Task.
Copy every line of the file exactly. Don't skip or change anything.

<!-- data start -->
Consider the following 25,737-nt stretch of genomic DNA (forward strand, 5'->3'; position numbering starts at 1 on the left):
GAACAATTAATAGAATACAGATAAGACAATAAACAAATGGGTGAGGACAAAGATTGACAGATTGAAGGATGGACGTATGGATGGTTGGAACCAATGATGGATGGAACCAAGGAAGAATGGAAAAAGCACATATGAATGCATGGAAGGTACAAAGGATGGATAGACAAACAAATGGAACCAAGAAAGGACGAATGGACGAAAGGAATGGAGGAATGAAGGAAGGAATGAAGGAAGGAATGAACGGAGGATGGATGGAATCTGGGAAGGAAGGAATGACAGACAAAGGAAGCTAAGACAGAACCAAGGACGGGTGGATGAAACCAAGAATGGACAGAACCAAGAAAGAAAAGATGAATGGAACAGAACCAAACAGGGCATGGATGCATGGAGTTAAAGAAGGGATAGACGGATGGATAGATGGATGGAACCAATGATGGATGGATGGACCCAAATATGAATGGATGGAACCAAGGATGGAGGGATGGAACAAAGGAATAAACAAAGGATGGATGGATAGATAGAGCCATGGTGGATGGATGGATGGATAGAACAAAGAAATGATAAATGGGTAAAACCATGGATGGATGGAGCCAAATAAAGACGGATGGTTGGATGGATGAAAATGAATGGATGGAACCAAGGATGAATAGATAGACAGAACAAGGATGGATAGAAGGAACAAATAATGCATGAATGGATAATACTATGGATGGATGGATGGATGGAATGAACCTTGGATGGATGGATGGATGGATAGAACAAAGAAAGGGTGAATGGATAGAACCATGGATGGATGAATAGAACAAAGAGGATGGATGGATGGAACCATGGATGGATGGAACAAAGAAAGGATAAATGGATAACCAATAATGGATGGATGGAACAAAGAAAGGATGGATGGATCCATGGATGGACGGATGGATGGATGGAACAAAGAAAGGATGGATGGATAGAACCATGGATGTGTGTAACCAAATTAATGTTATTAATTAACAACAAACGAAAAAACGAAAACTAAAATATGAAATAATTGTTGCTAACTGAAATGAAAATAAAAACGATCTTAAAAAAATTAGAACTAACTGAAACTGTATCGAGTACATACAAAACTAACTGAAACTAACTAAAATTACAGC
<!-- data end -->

Consider the following 25,737-nt stretch of genomic DNA (forward strand, 5'->3'; position numbering starts at 1 on the left):
GAACAATTAATAGAATACAGATAAGACAATAAACAAATGGGTGAGGACAAAGATTGACAGATTGAAGGATGGACGTATGGATGGTTGGAACCAATGATGGATGGAACCAAGGAAGAATGGAAAAAGCACATATGAATGCATGGAAGGTACAAAGGATGGATAGACAAACAAATGGAACCAAGAAAGGACGAATGGACGAAAGGAATGGAGGAATGAAGGAAGGAATGAAGGAAGGAATGAACGGAGGATGGATGGAATCTGGGAAGGAAGGAATGACAGACAAAGGAAGCTAAGACAGAACCAAGGACGGGTGGATGAAACCAAGAATGGACAGAACCAAGAAAGAAAAGATGAATGGAACAGAACCAAACAGGGCATGGATGCATGGAGTTAAAGAAGGGATAGACGGATGGATAGATGGATGGAACCAATGATGGATGGATGGACCCAAATATGAATGGATGGAACCAAGGATGGAGGGATGGAACAAAGGAATAAACAAAGGATGGATGGATAGATAGAGCCATGGTGGATGGATGGATGGATAGAACAAAGAAATGATAAATGGGTAAAACCATGGATGGATGGAGCCAAATAAAGACGGATGGTTGGATGGATGAAAATGAATGGATGGAACCAAGGATGAATAGATAGACAGAACAAGGATGGATAGAAGGAACAAATAATGCATGAATGGATAATACTATGGATGGATGGATGGATGGAATGAACCTTGGATGGATGGATGGATGGATAGAACAAAGAAAGGGTGAATGGATAGAACCATGGATGGATGAATAGAACAAAGAGGATGGATGGATGGAACCATGGATGGATGGAACAAAGAAAGGATAAATGGATAACCAATAATGGATGGATGGAACAAAGAAAGGATGGATGGATCCATGGATGGACGGATGGATGGATGGAACAAAGAAAGGATGGATGGATAGAACCATGGATGTGTGTAACCAAATTAATGTTATTAATTAACAACAAACGAAAAAACGAAAACTAAAATATGAAATAATTGTTGCTAACTGAAATGAAAATAAAAACGATCTTAAAAAAATTAGAACTAACTGAAACTGTATCGAGTACATACAAAACTAACTGAAACTAACTAAAATTACAGC